HIV organisations in Queensland and sexual health experts have expressed disappointment and concern about the Wickham Hotel not allowing the COUNT study and Gay Community Periodic Survey (GCPS) from being conducted at the venue.
Queensland Positive People (QPP) and Queensland AIDS Council (QuAC) were reportedly informed by management last week that “[the surveys] doesn’t fit with the new Wickham” and volunteers were denied access to the hotel.
While there had been some community concern that the Wickham would no longer be a prominently LGBTI venue, Wickham spokesperson Patrick Macdonald told the Star Observer last month that the new hotel would not lose its LGBTI identity.
“Brisbane has been crying out for a quality bar where LGBTI people and their friends can go, and the Wickham is simply listening and responding to public demand,” he said.
“I think Brisbane people are fed up with the current LGBTI scene and are excited at the prospect of a venue that respects their standards and will be appealing to their friends as well.”
Macdonald confirmed that the Wickham would not allow the GCPS and COUNT study to be operated at the venue, but denied the “doesn’t fit with the new Wickham” statement.
“The Wickham has always been a proud supporter of LGBTI causes, and will continue its community commitment throughout the hotel’s transition and into the future,” he told the Star Observer.
Macdonald also highlighted the Wickham’s history of community support via fundraising efforts at events like the annual Big Gay Day, which raised $22,500 for local LGBTI charities.
“The Wickham also offered to support the COUNT study/GCPS initiative in other ways, including cross-promotional opportunities through our database and social media,” he said.
The COUNT study from the University of NSW (UNSW) Centre for Social Research for Health and GCPS is being run as a collaborative effort between QPP and QuAC.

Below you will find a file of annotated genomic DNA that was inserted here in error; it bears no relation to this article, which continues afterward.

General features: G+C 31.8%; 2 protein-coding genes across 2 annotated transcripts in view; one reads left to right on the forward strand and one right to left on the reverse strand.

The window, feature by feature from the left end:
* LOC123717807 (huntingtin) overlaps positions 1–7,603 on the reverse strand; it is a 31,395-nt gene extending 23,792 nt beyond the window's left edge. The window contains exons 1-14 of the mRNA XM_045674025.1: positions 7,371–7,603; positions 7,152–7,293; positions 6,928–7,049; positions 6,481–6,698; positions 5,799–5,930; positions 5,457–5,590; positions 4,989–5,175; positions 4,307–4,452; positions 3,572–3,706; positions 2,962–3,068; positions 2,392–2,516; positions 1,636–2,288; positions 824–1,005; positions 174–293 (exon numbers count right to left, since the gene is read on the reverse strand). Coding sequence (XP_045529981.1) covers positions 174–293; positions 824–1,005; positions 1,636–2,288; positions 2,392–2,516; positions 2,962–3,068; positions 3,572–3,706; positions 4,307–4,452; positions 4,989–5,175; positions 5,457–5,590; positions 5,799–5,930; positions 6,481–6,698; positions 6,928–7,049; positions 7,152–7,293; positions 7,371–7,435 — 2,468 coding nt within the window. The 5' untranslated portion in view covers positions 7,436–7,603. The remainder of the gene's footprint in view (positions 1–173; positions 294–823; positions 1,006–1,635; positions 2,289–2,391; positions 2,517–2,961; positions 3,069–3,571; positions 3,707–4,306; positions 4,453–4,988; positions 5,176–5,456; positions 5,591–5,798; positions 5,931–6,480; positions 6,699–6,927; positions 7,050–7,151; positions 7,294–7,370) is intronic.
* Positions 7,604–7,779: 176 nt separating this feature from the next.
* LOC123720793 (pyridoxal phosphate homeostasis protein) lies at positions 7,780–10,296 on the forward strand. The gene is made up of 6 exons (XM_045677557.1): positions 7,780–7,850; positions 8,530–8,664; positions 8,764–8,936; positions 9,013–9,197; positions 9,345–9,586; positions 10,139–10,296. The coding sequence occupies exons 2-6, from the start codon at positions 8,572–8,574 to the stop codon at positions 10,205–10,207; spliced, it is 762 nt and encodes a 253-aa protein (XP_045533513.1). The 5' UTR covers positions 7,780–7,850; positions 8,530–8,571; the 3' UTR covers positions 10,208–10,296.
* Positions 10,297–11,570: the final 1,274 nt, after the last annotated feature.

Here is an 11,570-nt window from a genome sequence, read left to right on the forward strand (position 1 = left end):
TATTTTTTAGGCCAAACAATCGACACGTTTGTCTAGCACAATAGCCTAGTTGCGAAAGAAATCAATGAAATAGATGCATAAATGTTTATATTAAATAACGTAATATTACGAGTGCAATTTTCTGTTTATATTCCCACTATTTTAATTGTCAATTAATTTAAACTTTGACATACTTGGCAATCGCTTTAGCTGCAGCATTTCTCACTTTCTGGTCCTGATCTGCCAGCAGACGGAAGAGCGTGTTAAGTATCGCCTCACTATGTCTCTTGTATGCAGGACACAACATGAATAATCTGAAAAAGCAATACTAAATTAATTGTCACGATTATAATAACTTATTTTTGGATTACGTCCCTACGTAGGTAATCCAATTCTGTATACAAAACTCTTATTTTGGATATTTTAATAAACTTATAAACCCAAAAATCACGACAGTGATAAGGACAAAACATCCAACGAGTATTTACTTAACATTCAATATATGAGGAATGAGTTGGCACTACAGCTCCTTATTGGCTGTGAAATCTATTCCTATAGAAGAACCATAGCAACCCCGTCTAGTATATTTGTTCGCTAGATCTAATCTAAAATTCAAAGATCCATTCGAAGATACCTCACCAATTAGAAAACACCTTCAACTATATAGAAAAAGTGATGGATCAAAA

GCPS investigator and associate investigator for COUNT, Professor Andrew Grulich from the UNSW’s Kirby Institute, told the Star Observer that the Wickham’s decision was concerning.
“If these venues are not agreeing to participate because they now view themselves as more mixed, it is deeply concerning.” Grulich said.
“Surveys have been a critical part to Australia’s HIV response since the epidemic began, and they provide vital information from key locations to monitor trends in same-sex sexual behaviour,
“If they are still being true to the community they claim to welcome and represent they need to facilitate these surveys.”
QuAC executive director Michael Scott confirmed that survey volunteers were informed about Wickham’s decision the night before they planned to launch it at the hotel.
“We had to change the rosters because we were planning to do the studies at the hotel and because we weren’t able to, we lost a significant opportunity,” he told the Star Observer.
“It’s important to focus our efforts on the weekend, by losing the weekend it really impaired on our ability to see as many people as possible.”
According to Scott, the Wickham was the only LGBTI-friendly venue that did not approve their request.
UNSW Centre for Social Research for Health associate professor and lead investigator for the GCPS and COUNT, Martin Holt, said that the Wickham’s rejection of the surveys was a “missed opportunity”.
“It’s very disappointing that the Wickham, who has always been a venue that’s welcomed the survey, has now decided to not host it,” Holt told the Star Observer.
“This is a missed opportunity for the COUNT study. It’s about continuity of the study and the venues showing their support but it just makes the job a harder when venues are cautious.
“We would urge them to reconsider their support on community based research.”
The COUNT study and GCPS started last Saturday at other LGBTI-friendly venues around Queensland.
Both COUNT and the GCPS will be held during Brisbane Pride’s Fair Day on September 20 in New Farm Park and at other venues around Brisbane up until September 21. The GCPS will continue to run until September 28.
COUNT requires participants to provide a quick saliva test and they will have the option of remaining anonymous and not receive results, or be informed by selecting the confidential option.
Participants will also have to be aged 18 or over, been sexually active with men in the last five years, completed the GCPS and able to give consent.
All gay men and MSM are encouraged to participate regardless of their HIV status.
For more information on the COUNT study, visit www.count.org.au
(Main image credit: David Alexander; Star Observer)